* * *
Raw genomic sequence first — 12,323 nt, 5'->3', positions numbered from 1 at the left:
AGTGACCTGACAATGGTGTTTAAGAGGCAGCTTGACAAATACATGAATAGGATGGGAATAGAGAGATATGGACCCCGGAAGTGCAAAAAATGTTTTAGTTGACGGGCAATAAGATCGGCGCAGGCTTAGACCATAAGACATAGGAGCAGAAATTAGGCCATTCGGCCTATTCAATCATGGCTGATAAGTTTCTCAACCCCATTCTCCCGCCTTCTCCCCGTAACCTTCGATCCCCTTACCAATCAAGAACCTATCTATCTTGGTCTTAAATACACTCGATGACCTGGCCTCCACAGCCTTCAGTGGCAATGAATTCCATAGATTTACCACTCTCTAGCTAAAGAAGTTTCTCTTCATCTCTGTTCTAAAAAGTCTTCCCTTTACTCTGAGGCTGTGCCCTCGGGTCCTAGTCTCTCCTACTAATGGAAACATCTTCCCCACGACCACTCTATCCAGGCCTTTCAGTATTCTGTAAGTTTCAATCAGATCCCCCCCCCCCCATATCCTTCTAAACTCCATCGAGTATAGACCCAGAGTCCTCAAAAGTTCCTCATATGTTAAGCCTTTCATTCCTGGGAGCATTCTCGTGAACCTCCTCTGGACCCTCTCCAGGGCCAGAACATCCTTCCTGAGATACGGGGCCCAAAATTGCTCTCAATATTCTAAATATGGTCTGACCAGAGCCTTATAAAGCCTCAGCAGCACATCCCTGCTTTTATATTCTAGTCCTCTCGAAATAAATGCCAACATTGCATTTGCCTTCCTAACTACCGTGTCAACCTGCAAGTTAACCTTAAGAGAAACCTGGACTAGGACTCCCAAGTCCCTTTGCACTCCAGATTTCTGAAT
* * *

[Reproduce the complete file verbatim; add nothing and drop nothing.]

Raw genomic sequence first — 12,323 nt, 5'->3', positions numbered from 1 at the left:
AGTGACCTGACAATGGTGTTTAAGAGGCAGCTTGACAAATACATGAATAGGATGGGAATAGAGAGATATGGACCCCGGAAGTGCAAAAAATGTTTTAGTTGACGGGCAATAAGATCGGCGCAGGCTTAGACCATAAGACATAGGAGCAGAAATTAGGCCATTCGGCCTATTCAATCATGGCTGATAAGTTTCTCAACCCCATTCTCCCGCCTTCTCCCCGTAACCTTCGATCCCCTTACCAATCAAGAACCTATCTATCTTGGTCTTAAATACACTCGATGACCTGGCCTCCACAGCCTTCAGTGGCAATGAATTCCATAGATTTACCACTCTCTAGCTAAAGAAGTTTCTCTTCATCTCTGTTCTAAAAAGTCTTCCCTTTACTCTGAGGCTGTGCCCTCGGGTCCTAGTCTCTCCTACTAATGGAAACATCTTCCCCACGACCACTCTATCCAGGCCTTTCAGTATTCTGTAAGTTTCAATCAGATCCCCCCCCCCCCATATCCTTCTAAACTCCATCGAGTATAGACCCAGAGTCCTCAAAAGTTCCTCATATGTTAAGCCTTTCATTCCTGGGAGCATTCTCGTGAACCTCCTCTGGACCCTCTCCAGGGCCAGAACATCCTTCCTGAGATACGGGGCCCAAAATTGCTCTCAATATTCTAAATATGGTCTGACCAGAGCCTTATAAAGCCTCAGCAGCACATCCCTGCTTTTATATTCTAGTCCTCTCGAAATAAATGCCAACATTGCATTTGCCTTCCTAACTACCGTGTCAACCTGCAAGTTAACCTTAAGAGAAACCTGGACTAGGACTCCCAAGTCCCTTTGCACTCCAGATTTCTGAAT